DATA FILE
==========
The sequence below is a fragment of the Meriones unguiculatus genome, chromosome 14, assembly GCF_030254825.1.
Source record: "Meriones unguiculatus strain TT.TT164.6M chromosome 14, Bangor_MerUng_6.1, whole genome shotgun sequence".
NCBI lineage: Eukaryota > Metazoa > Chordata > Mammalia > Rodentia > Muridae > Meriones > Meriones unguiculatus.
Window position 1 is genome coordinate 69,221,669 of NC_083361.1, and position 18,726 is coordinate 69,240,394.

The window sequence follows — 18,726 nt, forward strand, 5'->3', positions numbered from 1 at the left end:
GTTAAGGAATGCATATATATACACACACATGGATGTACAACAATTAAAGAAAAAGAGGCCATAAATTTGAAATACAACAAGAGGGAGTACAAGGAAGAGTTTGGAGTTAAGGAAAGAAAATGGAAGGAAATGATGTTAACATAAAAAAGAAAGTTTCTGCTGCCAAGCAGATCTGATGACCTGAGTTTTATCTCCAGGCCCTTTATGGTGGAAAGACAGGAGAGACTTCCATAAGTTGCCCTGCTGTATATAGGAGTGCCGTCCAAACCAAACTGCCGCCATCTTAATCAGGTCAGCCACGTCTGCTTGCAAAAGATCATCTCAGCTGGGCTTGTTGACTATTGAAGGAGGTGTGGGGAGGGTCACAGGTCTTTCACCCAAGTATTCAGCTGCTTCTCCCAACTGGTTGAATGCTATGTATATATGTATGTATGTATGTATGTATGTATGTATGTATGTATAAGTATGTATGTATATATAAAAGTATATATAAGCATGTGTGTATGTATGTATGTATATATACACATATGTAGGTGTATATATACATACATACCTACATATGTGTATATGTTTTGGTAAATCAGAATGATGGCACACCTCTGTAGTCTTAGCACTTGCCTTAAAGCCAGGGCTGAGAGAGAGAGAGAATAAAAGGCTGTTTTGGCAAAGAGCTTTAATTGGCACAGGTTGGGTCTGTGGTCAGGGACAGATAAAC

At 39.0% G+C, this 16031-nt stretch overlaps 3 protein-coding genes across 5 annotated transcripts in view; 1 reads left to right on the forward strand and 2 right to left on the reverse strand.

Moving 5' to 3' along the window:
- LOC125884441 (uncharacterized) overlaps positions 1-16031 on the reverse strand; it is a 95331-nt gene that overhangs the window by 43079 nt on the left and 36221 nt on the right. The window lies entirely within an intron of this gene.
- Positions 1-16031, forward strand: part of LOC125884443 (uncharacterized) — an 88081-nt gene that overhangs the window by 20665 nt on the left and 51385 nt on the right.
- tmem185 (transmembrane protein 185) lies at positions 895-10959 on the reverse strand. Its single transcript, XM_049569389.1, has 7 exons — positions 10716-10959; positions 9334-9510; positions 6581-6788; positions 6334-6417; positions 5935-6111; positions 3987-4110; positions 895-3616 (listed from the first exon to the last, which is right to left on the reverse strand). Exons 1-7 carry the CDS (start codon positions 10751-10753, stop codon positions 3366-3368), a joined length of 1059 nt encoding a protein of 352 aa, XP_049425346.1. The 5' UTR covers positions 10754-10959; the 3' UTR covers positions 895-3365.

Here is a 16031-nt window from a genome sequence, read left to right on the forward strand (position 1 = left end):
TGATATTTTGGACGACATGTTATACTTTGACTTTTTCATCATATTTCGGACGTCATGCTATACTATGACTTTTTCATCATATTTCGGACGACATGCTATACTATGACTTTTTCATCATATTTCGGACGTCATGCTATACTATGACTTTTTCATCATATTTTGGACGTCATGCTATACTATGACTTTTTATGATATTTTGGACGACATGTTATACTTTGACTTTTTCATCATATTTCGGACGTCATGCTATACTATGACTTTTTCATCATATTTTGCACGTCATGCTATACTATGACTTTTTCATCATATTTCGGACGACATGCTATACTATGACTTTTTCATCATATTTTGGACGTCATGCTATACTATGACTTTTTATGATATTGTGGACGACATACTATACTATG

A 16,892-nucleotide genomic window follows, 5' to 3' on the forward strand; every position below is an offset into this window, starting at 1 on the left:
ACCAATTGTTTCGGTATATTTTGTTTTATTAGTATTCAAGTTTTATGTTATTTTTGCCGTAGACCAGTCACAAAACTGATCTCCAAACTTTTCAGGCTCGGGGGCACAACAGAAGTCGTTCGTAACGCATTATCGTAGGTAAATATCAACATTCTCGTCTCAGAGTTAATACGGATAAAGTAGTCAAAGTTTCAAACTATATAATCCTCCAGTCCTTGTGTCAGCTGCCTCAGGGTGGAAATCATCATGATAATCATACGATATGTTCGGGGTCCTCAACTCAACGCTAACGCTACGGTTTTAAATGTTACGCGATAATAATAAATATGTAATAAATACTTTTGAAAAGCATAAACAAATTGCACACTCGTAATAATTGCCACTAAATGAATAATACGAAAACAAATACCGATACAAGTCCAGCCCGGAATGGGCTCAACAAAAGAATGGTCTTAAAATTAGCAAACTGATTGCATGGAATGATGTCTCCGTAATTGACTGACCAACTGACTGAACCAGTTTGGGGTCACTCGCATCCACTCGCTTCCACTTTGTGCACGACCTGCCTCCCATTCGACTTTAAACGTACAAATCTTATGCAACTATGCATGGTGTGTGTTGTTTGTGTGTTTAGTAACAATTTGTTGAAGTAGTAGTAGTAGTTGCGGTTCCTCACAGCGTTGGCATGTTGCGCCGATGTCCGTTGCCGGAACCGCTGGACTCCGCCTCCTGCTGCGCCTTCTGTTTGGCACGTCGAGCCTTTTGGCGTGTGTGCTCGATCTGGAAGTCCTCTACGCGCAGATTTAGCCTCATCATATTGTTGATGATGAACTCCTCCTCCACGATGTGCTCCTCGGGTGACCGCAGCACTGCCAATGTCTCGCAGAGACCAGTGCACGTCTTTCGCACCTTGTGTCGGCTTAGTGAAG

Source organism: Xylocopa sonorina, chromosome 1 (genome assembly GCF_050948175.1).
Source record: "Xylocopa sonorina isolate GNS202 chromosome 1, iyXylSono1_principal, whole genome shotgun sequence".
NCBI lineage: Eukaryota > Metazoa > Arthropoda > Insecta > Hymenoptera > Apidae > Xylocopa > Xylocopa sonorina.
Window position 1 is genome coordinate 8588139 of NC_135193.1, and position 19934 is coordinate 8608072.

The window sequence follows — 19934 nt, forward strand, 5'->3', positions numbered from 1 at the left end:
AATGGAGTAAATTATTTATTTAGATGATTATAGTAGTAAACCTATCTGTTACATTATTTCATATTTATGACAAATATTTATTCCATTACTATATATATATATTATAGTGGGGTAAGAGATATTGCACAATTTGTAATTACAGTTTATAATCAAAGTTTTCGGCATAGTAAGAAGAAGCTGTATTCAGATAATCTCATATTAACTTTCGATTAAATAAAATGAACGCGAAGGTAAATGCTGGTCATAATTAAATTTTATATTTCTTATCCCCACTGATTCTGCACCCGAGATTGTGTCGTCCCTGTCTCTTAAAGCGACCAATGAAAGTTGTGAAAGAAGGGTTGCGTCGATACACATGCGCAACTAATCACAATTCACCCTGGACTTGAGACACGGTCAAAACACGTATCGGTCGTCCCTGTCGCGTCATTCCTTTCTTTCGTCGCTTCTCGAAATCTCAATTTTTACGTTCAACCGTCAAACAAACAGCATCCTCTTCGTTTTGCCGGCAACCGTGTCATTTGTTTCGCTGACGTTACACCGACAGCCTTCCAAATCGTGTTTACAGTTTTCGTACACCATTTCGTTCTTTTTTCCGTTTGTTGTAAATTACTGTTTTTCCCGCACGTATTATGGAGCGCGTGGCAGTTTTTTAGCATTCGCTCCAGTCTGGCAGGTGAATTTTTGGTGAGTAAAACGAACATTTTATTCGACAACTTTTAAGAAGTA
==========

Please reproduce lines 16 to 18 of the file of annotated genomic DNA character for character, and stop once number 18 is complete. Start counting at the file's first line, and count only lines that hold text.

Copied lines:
Source organism: Xylocopa sonorina, chromosome 1 (genome assembly GCF_050948175.1).
Source record: "Xylocopa sonorina isolate GNS202 chromosome 1, iyXylSono1_principal, whole genome shotgun sequence".
NCBI lineage: Eukaryota > Metazoa > Arthropoda > Insecta > Hymenoptera > Apidae > Xylocopa > Xylocopa sonorina.